5 Ways that Equity Crowdfunding has Changed Angel Investing

5 Ways that Equity Crowdfunding has Changed Angel Investing
  • Increased Access to Deal Flow

Prior to the rise of online funding portals, there were several hurdles limiting an investor’s deal flow. For one, an investor is needed to be close to one of the country’s few innovation hubs (e.g. San Francisco, New York City, Boston, etc.) to reach entrepreneurs coming out of those regions. Unless they had strong personal or professional ties with established startup communities, investors outside these regions lacked direction when looking for startup investment opportunities. In addition, under the previous rules of private placements (Rule 506(b) of Regulation D), companies were prohibited from advertising their raise, requiring that they rely on their existing networks and warm introductions, which further contained investment opportunities within the existing startup community. Under Title II of the JOBS Act (Rule 506(c) of Regulation D), companies can now engage in “general solicitation” allowing them to advertise their raise and theoretically reach any accredited investor, regardless of location. This change in policy has allowed equity crowdfunding platforms to consolidate deal flow from around the country onto an easily accessible online platform, democratizing access across geographic and social lines.

  • Fresh Perspectives

Historically, investors have only diversified within the traditional asset classes (stocks, bonds, commodities, and currencies). Those who invested in private deals typically restricted investments to local real estate and small businesses. Startup investing was limited to investors with a pre-existing network and a history of activity in the startup space, often as both an entrepreneur and an angel investor. Equity crowdfunding is opening early-stage investing to individuals who haven’t spent as much time in the tech ecosystem. These angels can provide entrepreneurs with fresh eyes to judge their efforts and give feedback that entrepreneurs may not have received from the traditional startup community. Furthermore, many of these new angels are successful professionals from various backgrounds who can use their career experiences to be true value-add investors. They can help by providing insightful advice, making strategic introductions, and leveraging their networks for the startups in which they invest.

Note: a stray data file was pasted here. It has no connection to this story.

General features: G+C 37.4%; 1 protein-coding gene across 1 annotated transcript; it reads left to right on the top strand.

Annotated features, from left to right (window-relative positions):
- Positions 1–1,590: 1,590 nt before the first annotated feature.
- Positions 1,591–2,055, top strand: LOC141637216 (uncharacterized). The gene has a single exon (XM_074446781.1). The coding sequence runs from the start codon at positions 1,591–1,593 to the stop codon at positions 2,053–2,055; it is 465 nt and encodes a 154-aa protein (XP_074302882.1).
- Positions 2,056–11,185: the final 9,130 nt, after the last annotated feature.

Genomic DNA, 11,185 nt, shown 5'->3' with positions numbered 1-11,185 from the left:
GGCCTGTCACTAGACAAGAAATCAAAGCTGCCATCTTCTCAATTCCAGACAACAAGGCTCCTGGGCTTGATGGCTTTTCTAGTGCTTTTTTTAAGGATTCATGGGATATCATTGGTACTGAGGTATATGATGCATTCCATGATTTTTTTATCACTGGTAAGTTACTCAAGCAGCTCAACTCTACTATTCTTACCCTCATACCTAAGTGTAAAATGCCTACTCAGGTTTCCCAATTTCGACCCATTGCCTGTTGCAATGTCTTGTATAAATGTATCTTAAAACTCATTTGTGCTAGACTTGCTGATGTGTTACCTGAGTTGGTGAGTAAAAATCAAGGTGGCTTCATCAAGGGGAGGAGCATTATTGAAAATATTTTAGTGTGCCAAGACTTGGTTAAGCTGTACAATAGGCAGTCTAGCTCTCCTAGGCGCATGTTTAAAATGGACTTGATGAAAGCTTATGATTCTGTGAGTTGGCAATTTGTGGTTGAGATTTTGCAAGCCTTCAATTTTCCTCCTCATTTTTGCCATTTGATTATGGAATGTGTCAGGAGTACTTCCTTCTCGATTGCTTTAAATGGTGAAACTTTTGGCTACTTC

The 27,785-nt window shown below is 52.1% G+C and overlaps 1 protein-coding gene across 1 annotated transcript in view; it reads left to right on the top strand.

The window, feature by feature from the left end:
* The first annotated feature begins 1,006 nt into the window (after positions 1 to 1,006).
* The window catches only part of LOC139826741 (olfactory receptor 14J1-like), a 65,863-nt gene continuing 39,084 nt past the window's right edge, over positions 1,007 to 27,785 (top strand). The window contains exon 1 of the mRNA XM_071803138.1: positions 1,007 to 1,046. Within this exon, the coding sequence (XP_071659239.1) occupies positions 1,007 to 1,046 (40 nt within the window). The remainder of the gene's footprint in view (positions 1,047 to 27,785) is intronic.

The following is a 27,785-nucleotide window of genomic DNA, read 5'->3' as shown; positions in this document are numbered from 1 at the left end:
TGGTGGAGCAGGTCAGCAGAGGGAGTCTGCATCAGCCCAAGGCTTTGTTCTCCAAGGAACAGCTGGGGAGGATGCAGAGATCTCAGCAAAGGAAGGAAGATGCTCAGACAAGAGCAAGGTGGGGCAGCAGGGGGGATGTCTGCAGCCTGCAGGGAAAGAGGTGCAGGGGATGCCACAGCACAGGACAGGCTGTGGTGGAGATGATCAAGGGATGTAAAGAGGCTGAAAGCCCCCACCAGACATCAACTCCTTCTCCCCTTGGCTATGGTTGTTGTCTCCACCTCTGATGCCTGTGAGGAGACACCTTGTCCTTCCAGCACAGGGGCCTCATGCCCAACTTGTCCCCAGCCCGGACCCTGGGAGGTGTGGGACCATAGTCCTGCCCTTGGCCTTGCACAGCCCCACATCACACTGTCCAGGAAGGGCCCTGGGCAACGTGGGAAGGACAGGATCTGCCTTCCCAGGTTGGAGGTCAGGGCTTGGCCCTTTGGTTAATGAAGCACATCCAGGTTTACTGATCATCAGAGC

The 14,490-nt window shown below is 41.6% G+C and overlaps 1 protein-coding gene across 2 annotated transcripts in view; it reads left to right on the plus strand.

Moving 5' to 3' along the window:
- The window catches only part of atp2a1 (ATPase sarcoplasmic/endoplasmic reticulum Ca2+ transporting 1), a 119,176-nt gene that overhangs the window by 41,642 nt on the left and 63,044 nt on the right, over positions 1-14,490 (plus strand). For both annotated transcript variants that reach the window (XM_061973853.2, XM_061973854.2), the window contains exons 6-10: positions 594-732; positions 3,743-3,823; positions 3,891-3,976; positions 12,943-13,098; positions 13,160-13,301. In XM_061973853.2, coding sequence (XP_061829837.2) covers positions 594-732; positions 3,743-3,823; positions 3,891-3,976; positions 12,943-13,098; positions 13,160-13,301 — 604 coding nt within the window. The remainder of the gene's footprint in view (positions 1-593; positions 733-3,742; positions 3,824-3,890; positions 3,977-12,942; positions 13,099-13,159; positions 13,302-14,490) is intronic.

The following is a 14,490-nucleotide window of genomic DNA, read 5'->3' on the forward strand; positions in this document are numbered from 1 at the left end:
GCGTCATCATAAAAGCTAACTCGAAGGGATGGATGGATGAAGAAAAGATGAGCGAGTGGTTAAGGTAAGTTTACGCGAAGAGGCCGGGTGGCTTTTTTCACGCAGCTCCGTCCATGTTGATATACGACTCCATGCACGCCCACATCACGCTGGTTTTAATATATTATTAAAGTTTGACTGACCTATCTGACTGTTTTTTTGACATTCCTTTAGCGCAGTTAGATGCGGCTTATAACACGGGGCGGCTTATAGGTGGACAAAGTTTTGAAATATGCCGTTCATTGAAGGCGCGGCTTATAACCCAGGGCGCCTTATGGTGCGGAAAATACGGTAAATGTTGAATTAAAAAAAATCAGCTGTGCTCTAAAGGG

• Easier Evaluation

Even if investors had a strong network and access to entrepreneurs, they would have to evaluate deals by meeting individual companies one-on-one, which can be very time-consuming. In addition, there has been no easy way to access the key documents and financials of a potential investment. Online equity crowdfunding platforms have streamlined this laborious process, allowing angels to engage with entrepreneurs online and consolidate a company’s business plan, legal documents, and financial information in one place. As a result, angels can now quickly conduct due diligence on multiple investment opportunities. Because angel investors review multiple startups across a variety of sectors, a new investor can now quickly gain an understanding of the startup investment landscape and feel more confident in evaluating potential investments.

  • Easier Diversification

Traditionally, angel investors placed relatively large bets on a small group of startups. This trend was driven by inadequate access to startups across verticals, limited exposure to high-quality deal flow, and the need for startups to achieve their fundraising goals from the small number of active angels in their community. Today, via equity crowdfunding platforms, angel investors can access multiple startup investment opportunities in a variety of industries. Also, because entrepreneurs are fundraising through equity crowdfunding platforms, they have access to a larger group of potential investors. This means they can potentially achieve their fundraising goals with lower investment minimums and a larger number of investors. Angel investors can therefore diversify their startup investment portfolio by making smaller investments in a larger number of companies in various industries.

  • More Transparency

Dialogue between angel investors was historically limited. Geographic barriers and insular communities prevented communication between different angel groups. As a result, angel investors were limited to the viewpoints present in their immediate networks and were seldom exposed to outside ideas. Equity crowdfunding platforms break down these communication barriers and create online communities for investors. These serve as forums for investors from different backgrounds to discuss potential investments. Investors can share investment insights and learn from each other’s varied perspectives and experiences.

As newcomers to the field, today’s angels are bringing fresh perspectives to startups, by investing and contributing valuable knowledge, networks and capital to entrepreneurs. As their sophistication and experience grows, startup companies only stand to benefit from this new face of angel investing.